Difference between revisions of "Peggy Chaudhry"
Revision as of 07:56, 12 April 2016
Professor Peggy Chaudhry is an Associate Professor of International Business at the Villanova School of Business (Villanova University), where she has been teaching since 1991.
According to her website, Chaudhry is considered “an expert in intellectual property, illicit trade issues (particularly, counterfeit/grey markets and distribution channels), and international business management. Her research interests include managerial tactics to curb counterfeit trade, consumer complicity with counterfeit goods, and grey markets for consumer goods.”
Chaudhry is a member of the Advisory Board for Intellectual Property Rights (US Chamber of Commerce) and is frequently invited to present on issues related to intellectual property rights . The US Chamber of Commerce lists a tobacco company amongst its members.
Collaboration with Professor Zimmerman
In 2009, Chaudhry collaborated with Professor Alan Zimmerman to produce a book on counterfeit trade from a business perspective, entitled The Economics of Counterfeit Trade: Governments, Consumers, Pirates and Intellectual Property Rights.
The pair released another book, Protecting Your Intellectual Property Rights, in 2013, which “describes successful anti-counterfeiting actions and prescribe measures IPR owners should take to protect their intellectual property.” There is no evidence to suggest the making of these books was financed by the tobacco industry.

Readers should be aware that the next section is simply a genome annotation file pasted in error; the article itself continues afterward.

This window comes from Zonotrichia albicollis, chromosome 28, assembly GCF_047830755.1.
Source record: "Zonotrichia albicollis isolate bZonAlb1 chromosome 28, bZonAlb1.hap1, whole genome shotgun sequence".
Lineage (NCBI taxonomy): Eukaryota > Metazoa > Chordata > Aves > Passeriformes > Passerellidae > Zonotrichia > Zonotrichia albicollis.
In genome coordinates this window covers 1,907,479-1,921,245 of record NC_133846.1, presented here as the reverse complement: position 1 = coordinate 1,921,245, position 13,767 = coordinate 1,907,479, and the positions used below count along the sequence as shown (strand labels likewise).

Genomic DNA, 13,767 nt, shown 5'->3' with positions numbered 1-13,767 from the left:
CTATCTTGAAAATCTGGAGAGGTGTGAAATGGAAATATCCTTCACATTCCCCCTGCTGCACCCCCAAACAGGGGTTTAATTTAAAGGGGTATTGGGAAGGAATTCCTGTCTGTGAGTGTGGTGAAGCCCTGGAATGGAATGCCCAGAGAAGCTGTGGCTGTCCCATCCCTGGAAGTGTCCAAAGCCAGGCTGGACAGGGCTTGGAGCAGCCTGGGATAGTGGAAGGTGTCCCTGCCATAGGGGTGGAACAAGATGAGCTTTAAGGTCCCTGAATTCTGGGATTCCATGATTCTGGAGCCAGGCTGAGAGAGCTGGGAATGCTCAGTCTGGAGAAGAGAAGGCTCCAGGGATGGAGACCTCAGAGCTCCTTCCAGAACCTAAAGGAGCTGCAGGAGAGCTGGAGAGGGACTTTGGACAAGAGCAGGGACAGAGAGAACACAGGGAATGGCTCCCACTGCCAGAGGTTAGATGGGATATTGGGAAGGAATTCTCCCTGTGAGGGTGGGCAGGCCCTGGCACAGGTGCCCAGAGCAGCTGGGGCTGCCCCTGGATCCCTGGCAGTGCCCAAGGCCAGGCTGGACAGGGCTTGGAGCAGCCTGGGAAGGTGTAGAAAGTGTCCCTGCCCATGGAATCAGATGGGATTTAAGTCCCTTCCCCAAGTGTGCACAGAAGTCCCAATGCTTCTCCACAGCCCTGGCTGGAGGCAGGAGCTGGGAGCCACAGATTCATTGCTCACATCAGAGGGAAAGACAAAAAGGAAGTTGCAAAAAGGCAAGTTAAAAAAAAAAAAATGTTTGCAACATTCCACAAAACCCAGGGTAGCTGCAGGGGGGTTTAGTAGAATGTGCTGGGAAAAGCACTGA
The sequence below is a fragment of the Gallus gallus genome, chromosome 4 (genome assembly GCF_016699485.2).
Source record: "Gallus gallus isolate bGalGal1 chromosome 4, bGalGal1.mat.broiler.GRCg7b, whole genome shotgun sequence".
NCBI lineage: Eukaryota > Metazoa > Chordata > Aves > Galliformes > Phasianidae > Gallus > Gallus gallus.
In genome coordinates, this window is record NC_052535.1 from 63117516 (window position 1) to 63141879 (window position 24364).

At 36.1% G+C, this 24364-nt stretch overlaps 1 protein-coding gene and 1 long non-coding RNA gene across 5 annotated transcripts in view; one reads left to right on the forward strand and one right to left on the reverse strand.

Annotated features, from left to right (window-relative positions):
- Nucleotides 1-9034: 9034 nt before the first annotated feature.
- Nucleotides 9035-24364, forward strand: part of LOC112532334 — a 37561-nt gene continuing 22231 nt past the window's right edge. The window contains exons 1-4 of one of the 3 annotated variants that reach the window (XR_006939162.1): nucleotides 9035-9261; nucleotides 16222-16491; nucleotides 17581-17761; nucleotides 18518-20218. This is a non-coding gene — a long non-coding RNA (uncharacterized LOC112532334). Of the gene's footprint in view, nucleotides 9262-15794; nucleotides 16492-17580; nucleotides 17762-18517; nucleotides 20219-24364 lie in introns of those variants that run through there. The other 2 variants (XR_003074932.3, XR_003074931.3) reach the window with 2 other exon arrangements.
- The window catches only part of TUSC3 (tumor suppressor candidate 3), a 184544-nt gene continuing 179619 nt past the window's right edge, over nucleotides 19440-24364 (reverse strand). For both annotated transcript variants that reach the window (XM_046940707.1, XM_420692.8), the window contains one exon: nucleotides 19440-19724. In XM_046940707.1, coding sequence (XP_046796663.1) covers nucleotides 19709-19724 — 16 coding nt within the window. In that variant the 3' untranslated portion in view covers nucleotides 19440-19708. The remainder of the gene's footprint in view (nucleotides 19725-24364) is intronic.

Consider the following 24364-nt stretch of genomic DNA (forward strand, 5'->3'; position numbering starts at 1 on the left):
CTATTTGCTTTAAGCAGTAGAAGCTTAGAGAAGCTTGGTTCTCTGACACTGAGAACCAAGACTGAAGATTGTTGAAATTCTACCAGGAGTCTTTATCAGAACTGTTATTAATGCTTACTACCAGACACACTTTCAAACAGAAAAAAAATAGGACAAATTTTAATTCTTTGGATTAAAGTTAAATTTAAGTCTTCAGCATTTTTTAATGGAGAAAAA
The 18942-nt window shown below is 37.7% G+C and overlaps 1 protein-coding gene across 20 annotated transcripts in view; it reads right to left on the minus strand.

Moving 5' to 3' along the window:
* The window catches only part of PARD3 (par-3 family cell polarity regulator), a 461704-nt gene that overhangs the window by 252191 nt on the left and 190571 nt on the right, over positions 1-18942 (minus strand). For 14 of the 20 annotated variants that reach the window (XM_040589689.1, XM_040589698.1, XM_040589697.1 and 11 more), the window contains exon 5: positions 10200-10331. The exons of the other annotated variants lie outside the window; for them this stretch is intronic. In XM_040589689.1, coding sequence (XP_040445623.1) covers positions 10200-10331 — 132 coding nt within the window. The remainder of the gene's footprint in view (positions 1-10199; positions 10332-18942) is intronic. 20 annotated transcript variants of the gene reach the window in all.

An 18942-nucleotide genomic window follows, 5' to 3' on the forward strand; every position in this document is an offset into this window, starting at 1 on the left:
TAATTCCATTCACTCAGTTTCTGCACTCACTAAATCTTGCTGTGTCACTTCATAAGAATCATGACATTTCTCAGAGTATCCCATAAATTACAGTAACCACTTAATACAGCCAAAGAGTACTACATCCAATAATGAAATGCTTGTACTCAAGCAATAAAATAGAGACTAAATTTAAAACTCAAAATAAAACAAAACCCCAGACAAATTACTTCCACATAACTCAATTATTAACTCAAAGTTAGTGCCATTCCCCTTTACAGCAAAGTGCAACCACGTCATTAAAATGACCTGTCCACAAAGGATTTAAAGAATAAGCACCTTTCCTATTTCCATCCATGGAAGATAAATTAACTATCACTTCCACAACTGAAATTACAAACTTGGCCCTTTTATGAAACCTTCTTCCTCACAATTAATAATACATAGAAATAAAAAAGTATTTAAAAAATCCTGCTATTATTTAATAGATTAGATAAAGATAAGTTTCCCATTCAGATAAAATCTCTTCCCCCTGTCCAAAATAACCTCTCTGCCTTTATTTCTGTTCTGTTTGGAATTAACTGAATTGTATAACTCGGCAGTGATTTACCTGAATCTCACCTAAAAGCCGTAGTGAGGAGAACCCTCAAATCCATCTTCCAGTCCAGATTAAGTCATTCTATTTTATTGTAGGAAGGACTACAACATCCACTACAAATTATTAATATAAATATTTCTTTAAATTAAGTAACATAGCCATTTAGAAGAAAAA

In 2012, tobacco company Japan Tobacco International (JTI) commissioned Chaudhry and Zimmerman to produce a report, which was subsequently submitted as expert advice in support of the company’s submission to the UK Government’s Consultation on plain (standardised) packaging of tobacco products.
The report, The Impact of Plain Packaging on the Illicit Trade in Tobacco Products, argued that plain packaging would incentivise the illicit trade of tobacco products and make it increasingly challenging to enforce adequate regulation to combat illicit trade. The authors also suggested that plain packaging would threaten successful, legitimate business as it would make it difficult for consumers to differentiate between legitimate tobacco products and illicit ones.
- Industry Arguments Against Plain Packaging
- History of Plain Packaging: Developing the Intellectual Property Argument
- Countering Industry Arguments Against Plain Packaging: It Breaches Intellectual Property Rights
- Australia: Trademark Claims
- Physicians for Smoke Free Canada, Packaging Phoney Intellectual Property Claims, June 2009, accessed 1 June 2011
- ‘It will harm business and increase illicit trade’: an evaluation of the relevance, quality and transparency of evidence submitted by transnational tobacco companies to the UK consultation on standardised packaging 2012, K. Evans-Reeves, J. Hatchard, A. Gilmore, Tobacco Control, 2015,24(e2):e168-e177
- Representation and Misrepresentation of Scientific Evidence in Contemporary Tobacco Regulation: A Review of Tobacco Industry Submissions to the UK Government Consultation on Standardised Packaging, S. Ulucanlar, G. Fooks, J. Hatchard, A. Gilmore, PLOS Medicine, 2014,11(3):e1001629
- Peggy Chaudhry, Biography, accessed July 2014
- Altria, Engaging with others: Membership in Policy Orientated Organizations. Screen grab from Altria website taken 21 July 2014
- P.E.Chaudhry and A. Zimmerman, Protecting Your Intellectual Property Rights, 2013, accessed July 2014
- P. Chaudhry and A. Zimmerman, The Impact of Plain Packaging on the Illicit Trade in Tobacco Products, 29 June 2014, accessed July 2014